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Different solutions are needed, delegates told by NEST Insight

NEST Insight’s William Sandbrook said auto enrollment in a defined contribution plan might not be the right answer for workers in a flexible economy.

Automatic enrollment and escalation might not be the right solutions for the defined contribution arrangements of flexible workers, delegates heard during a recent briefing with plan sponsors and managers in London by NEST Insight, the research unit of the 2.7 billion ($3.6 billion) National Employment Savings Trust, London.

As retirement needs are changing, meeting those needs in the context of saving plans requires rethinking of policy and plan design for the flexible economy workers and the self-employed, speakers agreed.

Charlotte Clark, director of private pensions and stewardship at the U.K. Department for Work and Pensions, speaking June 28 on the panel said, "Auto escalation is a fantastic idea but there is no way to legislate for it in the whole of the retirement system." The 8% total contribution, which the U.K. system will get to in April 2019, "is about right, but there is no one right contribution for all of the workers, including millennials, Generation X and those that will not benefit from the safety of the defined benefit pension," she said.

Ms. Clark added, "And different attitudes toward risk and volatility among different people raise questions about the need for different product design."

William Sandbrook, executive director at NEST Insight, said during a separate panel, "Auto enrollment may not be the right solution for a defined contribution savings system in the flexible economy."

Mr. Sandbrook said evidence suggested that a lot of the self-employed draw all of their income from self-employment so "it is not just about putting away savings" from extra income.

"The evidence also suggests that liquidity matters for the self-employed due to the volatility of their income," he said.

"Therefore these groups are choosing liquidity savings vehicles over retirement savings vehicles. But there is little disparity as to the demand for savings vehicles. The numbers (for the employed and self-employed) are roughly the same," Mr. Sandbrook said.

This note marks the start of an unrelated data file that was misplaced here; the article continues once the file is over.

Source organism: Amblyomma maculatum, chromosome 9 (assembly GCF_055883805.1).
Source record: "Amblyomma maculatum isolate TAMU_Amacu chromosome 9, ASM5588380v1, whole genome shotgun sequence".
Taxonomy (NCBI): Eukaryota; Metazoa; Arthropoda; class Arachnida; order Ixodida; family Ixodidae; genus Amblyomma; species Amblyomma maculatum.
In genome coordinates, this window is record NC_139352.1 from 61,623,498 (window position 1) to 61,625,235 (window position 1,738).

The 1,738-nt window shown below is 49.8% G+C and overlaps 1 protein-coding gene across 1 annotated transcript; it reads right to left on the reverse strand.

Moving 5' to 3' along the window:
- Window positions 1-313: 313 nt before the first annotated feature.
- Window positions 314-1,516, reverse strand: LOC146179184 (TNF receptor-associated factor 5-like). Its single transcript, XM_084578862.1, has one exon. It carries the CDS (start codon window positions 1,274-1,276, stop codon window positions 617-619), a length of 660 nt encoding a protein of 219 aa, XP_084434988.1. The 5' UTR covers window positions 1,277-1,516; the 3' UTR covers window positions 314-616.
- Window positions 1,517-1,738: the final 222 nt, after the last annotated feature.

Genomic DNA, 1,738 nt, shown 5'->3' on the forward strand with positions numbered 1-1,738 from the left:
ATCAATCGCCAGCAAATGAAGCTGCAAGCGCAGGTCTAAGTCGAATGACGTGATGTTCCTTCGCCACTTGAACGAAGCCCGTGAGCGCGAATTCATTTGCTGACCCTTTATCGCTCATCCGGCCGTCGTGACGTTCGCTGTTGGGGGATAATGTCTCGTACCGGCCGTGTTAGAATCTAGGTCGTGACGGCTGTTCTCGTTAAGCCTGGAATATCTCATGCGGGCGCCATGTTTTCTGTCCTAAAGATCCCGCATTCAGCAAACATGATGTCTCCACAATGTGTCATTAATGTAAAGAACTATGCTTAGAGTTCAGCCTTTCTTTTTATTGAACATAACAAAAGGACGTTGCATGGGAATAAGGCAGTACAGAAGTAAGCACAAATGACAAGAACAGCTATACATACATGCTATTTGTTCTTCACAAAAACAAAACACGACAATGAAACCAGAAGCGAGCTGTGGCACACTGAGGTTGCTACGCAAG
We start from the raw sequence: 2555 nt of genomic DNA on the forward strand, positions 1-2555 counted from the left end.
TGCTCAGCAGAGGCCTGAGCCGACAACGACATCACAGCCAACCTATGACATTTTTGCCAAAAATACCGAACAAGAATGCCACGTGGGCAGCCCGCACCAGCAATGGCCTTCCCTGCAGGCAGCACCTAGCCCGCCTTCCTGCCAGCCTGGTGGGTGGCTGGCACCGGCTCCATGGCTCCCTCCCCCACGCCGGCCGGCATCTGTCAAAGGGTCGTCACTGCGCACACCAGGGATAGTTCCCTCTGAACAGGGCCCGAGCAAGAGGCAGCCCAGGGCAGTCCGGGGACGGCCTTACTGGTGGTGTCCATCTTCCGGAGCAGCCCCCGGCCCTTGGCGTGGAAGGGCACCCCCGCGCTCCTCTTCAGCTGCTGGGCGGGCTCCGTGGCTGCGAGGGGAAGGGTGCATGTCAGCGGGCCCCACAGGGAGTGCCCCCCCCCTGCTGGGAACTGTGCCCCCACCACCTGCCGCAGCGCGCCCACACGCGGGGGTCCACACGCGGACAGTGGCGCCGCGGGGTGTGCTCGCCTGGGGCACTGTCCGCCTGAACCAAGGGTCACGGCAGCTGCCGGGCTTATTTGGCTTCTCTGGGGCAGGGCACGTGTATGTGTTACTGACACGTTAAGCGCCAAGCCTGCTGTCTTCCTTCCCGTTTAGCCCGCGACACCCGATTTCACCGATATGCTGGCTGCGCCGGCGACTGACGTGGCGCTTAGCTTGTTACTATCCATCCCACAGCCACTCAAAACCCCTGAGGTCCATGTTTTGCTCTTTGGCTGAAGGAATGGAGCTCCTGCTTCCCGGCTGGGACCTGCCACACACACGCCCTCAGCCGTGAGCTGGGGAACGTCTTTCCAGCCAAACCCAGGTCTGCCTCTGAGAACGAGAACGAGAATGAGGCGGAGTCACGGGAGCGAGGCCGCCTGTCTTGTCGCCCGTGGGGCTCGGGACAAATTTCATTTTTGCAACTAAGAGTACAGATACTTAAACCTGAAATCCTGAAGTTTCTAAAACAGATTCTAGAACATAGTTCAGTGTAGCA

"We have to rethink the retirement product design for the self-employed as they may be psychologically different and have different attitudes toward the risk," Mr. Sandbrook said, noting that a hybrid model or a liquid account, like the sidecar account that NEST is testing, could be a better alternative. "Workers could be accumulating savings through an account that only locks the retirement savings away once a set limit is achieved."

"I wonder whether a hybrid product is more appropriate where locking away of the savings is more sequential," Mr. Sandbrook added.

Mr. Sandbrook said auto enrollment is not a panacea."Auto enrollment is fundamentally based on inertia, not active choice and engagement. So we need to think which components of auto enrollment can be replicated into (an arrangement) for the self-employed," and which should be reconsidered. "We should avoid talking about activating auto enrollment for the self-employed because it will be not effective," he said.

However, the retirement industry could think about an automatic payroll deduction equivalent as more people move to receive income through online invoicing software, he added.

Mr. Sandbrook said a digital payroll system, which application-driven employees such as Uber drivers are using, might be a more appropriate route to deducting retirement contributions. "If employers are not active as aggregators of contributions we need to think about other solutions (and) who could become these intermediaries that would facilitate automatic contribution deduction."

"One solution could be large-scale contracting organizations (that provide staffing)," he said.